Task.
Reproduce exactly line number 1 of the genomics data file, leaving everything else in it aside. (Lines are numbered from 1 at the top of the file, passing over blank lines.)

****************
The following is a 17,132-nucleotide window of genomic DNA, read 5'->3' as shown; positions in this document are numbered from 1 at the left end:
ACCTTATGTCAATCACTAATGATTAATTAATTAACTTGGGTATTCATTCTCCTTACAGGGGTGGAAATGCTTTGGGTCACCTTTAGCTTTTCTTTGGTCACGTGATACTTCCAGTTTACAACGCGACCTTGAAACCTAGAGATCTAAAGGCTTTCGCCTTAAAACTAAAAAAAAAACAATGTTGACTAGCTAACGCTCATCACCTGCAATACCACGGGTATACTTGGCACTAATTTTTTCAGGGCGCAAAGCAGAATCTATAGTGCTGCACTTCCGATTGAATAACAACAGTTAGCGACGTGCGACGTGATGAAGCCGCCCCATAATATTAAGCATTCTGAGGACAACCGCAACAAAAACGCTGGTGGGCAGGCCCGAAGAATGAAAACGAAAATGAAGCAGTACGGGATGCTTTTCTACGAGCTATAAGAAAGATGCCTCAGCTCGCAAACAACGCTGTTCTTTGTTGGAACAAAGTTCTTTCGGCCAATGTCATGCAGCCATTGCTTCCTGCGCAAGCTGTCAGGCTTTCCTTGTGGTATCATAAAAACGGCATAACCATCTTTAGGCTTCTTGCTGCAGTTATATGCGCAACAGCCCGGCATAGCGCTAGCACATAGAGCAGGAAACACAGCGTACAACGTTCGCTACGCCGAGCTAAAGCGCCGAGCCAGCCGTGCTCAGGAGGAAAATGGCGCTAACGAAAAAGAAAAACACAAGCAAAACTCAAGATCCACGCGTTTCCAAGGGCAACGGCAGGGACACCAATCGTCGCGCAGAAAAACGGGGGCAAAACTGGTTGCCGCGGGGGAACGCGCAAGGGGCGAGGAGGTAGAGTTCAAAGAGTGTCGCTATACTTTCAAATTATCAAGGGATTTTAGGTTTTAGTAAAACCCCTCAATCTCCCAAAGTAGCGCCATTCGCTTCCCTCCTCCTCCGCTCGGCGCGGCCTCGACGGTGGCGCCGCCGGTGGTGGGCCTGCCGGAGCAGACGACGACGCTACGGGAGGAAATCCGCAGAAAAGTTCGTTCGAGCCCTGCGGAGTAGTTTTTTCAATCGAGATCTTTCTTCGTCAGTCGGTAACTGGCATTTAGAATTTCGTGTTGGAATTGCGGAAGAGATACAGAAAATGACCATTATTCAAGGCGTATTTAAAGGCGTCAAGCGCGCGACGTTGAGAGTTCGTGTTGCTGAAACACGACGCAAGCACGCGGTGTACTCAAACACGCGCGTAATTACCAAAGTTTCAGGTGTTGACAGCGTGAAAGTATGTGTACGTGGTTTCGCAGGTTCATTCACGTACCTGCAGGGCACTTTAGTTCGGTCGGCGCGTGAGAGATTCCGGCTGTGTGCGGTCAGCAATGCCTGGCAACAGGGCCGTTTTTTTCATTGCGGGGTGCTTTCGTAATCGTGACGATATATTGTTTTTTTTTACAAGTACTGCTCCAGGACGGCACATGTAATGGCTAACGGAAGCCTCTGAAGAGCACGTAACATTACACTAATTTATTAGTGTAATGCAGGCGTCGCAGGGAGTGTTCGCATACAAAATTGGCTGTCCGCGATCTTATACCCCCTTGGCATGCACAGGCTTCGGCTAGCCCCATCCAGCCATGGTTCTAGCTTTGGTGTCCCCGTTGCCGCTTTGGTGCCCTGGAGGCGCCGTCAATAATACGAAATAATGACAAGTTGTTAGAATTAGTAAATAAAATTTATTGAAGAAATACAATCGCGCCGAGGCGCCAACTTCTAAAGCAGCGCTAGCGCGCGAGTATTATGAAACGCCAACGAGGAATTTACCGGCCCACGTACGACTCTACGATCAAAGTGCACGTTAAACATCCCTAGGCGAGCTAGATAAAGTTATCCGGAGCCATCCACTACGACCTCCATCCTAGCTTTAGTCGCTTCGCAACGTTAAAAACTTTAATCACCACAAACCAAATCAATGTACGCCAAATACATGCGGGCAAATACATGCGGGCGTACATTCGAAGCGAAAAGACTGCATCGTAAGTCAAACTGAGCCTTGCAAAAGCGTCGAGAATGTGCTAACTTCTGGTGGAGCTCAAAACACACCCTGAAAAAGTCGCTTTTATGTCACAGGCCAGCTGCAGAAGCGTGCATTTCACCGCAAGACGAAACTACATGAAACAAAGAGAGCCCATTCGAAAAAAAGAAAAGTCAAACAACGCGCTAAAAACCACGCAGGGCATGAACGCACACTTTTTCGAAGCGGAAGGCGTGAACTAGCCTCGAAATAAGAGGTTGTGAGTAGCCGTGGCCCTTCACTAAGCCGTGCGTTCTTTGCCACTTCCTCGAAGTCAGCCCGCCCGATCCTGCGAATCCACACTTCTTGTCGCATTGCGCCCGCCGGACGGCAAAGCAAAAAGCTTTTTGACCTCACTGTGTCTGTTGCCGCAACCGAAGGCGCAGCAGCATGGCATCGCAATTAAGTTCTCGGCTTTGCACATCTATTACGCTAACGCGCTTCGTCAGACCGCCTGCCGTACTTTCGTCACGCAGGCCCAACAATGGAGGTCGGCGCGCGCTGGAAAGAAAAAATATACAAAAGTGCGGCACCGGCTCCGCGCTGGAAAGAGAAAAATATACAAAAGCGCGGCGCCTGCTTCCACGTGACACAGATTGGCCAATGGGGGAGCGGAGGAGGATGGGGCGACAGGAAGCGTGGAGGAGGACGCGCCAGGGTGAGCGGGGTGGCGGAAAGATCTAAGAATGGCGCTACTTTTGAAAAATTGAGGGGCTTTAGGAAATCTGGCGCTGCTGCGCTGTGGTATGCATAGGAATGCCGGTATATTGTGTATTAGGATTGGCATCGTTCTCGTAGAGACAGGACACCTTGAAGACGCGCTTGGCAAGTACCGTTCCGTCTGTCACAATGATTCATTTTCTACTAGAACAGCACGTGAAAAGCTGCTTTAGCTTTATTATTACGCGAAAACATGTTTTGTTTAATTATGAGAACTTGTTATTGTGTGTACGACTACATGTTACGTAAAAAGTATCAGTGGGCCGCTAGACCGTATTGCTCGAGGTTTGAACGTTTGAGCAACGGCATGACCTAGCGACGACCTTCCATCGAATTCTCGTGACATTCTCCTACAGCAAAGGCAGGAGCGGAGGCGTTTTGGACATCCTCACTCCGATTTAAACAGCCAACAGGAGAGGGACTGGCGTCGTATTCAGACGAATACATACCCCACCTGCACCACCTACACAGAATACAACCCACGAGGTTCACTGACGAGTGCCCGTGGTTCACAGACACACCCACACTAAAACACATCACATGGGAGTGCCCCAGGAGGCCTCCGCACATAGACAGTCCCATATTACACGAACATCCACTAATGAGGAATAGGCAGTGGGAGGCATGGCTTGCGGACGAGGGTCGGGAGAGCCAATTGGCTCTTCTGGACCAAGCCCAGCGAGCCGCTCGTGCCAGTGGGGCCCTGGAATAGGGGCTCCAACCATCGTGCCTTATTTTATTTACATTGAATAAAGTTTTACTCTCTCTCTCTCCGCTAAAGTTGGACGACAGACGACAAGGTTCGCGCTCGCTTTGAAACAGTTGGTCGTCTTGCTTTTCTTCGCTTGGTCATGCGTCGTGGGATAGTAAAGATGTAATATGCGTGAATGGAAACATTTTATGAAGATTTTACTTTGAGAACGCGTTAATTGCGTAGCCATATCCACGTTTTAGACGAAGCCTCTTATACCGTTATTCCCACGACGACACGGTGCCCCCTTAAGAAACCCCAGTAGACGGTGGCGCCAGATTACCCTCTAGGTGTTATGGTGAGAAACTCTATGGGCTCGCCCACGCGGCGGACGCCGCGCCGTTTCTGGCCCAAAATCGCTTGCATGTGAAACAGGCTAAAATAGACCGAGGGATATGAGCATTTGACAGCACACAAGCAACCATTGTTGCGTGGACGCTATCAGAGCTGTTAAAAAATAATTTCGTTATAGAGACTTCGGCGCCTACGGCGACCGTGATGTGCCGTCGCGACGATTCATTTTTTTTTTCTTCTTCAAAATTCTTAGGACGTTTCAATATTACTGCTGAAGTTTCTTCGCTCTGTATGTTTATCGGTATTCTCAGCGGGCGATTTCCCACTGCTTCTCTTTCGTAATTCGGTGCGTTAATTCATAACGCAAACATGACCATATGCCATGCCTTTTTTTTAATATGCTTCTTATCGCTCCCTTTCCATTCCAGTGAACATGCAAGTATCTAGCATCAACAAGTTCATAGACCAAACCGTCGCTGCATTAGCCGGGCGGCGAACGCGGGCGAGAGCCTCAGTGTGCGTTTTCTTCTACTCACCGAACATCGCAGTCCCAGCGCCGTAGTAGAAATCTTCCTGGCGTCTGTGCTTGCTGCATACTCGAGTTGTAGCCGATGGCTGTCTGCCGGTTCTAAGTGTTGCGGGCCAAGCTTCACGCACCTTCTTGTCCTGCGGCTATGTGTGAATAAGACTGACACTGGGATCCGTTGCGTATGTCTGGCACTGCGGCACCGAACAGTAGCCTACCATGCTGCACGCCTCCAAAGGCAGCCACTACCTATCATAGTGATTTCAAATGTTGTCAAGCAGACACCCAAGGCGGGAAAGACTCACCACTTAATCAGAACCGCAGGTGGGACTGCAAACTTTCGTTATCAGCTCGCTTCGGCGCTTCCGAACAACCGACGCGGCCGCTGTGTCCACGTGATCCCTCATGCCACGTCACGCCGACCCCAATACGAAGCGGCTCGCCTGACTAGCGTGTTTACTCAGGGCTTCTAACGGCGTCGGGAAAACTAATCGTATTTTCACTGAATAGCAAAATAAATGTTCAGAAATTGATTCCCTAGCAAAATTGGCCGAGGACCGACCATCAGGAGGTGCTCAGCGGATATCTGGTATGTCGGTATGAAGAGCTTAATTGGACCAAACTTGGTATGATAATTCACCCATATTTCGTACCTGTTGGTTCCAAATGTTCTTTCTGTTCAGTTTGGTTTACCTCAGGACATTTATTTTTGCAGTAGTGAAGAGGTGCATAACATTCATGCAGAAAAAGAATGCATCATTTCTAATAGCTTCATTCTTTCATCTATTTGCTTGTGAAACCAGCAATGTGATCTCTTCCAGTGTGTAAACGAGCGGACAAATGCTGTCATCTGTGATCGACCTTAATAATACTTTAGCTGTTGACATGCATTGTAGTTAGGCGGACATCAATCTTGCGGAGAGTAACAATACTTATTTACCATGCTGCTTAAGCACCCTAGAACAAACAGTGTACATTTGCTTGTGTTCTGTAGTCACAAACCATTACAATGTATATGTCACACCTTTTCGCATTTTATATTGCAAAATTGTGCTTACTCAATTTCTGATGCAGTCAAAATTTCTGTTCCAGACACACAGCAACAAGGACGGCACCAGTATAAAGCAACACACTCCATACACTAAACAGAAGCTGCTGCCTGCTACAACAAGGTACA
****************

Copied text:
The following is a 17,132-nucleotide window of genomic DNA, read 5'->3' as shown; positions in this document are numbered from 1 at the left end: